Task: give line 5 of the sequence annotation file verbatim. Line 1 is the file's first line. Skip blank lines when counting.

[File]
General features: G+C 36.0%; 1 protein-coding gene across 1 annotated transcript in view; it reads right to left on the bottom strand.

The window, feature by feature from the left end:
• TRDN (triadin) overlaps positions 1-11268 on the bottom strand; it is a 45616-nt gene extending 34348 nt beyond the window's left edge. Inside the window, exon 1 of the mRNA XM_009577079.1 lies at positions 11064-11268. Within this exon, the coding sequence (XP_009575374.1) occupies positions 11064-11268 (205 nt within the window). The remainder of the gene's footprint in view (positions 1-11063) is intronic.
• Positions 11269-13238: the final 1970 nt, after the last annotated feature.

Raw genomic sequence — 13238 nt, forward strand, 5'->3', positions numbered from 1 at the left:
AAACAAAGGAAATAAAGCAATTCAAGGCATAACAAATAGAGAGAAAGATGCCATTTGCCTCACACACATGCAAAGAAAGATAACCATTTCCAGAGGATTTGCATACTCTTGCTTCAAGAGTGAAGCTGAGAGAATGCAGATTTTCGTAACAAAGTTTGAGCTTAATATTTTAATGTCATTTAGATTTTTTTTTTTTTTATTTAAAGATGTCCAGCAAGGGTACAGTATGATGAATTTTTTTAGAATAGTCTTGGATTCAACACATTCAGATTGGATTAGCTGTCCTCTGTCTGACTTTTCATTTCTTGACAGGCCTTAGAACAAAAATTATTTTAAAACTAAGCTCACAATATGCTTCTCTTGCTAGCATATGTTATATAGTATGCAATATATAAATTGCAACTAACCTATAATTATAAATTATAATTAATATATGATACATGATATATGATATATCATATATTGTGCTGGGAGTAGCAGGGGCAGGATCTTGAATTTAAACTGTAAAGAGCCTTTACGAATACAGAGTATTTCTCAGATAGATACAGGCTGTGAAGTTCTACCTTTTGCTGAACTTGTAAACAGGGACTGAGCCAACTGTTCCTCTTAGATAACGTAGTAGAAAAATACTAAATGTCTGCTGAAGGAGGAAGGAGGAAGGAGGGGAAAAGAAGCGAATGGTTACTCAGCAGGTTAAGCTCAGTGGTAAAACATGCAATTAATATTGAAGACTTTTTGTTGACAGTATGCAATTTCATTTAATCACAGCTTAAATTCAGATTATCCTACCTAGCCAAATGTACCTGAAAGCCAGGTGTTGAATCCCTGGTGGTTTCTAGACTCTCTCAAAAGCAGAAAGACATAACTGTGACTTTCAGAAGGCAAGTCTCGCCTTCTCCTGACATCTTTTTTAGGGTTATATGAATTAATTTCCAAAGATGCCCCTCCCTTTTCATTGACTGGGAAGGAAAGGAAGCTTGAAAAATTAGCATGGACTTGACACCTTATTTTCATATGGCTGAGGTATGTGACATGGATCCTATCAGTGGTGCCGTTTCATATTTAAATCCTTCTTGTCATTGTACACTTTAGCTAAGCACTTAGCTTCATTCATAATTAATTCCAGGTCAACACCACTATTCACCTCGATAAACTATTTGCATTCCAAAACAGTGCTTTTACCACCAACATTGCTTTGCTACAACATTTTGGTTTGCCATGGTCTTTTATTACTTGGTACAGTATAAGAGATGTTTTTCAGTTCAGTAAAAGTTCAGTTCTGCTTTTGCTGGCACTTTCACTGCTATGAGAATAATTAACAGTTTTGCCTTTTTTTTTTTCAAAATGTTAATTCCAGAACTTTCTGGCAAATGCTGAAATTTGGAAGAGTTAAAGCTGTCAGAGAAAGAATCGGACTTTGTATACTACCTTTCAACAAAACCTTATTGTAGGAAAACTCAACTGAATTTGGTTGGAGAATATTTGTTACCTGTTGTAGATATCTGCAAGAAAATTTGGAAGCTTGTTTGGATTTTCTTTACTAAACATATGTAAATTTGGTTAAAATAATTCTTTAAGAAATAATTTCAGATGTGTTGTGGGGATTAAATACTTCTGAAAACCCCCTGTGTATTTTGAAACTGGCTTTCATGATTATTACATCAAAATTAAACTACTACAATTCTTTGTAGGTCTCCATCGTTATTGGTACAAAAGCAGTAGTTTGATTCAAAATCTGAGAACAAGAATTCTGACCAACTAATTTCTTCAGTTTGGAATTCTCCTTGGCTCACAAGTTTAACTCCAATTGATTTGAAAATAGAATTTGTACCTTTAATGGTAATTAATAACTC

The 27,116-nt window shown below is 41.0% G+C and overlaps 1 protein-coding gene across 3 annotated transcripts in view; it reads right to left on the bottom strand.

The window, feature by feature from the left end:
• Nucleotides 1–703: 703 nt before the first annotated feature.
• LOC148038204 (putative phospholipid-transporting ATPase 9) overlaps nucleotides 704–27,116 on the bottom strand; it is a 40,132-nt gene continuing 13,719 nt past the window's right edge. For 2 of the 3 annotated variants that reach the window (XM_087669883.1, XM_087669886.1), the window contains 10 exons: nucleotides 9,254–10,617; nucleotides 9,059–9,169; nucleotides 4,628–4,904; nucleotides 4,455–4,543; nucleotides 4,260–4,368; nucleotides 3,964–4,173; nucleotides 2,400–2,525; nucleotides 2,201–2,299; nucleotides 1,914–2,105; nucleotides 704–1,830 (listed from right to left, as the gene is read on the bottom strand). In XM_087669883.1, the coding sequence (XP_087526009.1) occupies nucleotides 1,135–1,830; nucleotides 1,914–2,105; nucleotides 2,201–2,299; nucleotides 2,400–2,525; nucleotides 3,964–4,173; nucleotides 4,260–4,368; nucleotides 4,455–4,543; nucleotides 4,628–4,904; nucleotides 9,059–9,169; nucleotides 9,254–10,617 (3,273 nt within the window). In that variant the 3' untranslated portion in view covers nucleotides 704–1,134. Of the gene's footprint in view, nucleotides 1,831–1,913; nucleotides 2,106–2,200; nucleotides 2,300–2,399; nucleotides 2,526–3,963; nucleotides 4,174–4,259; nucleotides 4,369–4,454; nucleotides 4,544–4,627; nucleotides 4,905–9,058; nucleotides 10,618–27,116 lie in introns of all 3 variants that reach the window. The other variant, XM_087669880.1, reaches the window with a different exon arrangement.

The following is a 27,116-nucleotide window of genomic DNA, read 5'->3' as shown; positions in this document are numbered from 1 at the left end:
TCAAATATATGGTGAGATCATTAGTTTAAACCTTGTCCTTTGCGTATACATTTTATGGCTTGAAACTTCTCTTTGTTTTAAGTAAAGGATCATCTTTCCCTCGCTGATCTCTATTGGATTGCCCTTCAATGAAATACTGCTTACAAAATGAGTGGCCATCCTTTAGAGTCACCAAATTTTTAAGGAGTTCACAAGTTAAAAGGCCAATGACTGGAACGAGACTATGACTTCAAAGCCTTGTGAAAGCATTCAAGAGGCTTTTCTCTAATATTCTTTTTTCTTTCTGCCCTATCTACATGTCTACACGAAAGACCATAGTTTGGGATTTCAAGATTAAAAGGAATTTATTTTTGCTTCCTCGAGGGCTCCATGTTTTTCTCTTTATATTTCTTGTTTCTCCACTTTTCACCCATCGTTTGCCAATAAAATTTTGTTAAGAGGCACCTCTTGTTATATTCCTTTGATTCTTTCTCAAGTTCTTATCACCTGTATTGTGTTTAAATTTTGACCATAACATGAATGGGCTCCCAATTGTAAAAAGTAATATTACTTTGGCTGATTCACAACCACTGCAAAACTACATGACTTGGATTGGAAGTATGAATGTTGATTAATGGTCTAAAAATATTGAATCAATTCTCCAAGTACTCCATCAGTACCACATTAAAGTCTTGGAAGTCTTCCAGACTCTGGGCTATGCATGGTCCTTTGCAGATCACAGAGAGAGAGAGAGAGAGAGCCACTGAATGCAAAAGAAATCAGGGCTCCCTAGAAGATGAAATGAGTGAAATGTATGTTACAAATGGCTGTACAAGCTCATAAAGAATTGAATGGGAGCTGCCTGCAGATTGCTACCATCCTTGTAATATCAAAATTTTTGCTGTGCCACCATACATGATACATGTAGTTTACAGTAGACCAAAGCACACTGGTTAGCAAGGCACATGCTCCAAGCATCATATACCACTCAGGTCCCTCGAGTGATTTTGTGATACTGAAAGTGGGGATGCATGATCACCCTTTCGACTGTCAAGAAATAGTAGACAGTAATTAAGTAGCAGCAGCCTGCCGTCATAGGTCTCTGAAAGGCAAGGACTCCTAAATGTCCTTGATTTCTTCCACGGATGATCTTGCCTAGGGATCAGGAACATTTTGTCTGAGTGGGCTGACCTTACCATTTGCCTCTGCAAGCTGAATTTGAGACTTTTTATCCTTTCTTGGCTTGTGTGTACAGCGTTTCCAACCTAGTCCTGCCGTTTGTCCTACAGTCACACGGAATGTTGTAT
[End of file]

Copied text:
Raw genomic sequence — 13238 nt, forward strand, 5'->3', positions numbered from 1 at the left: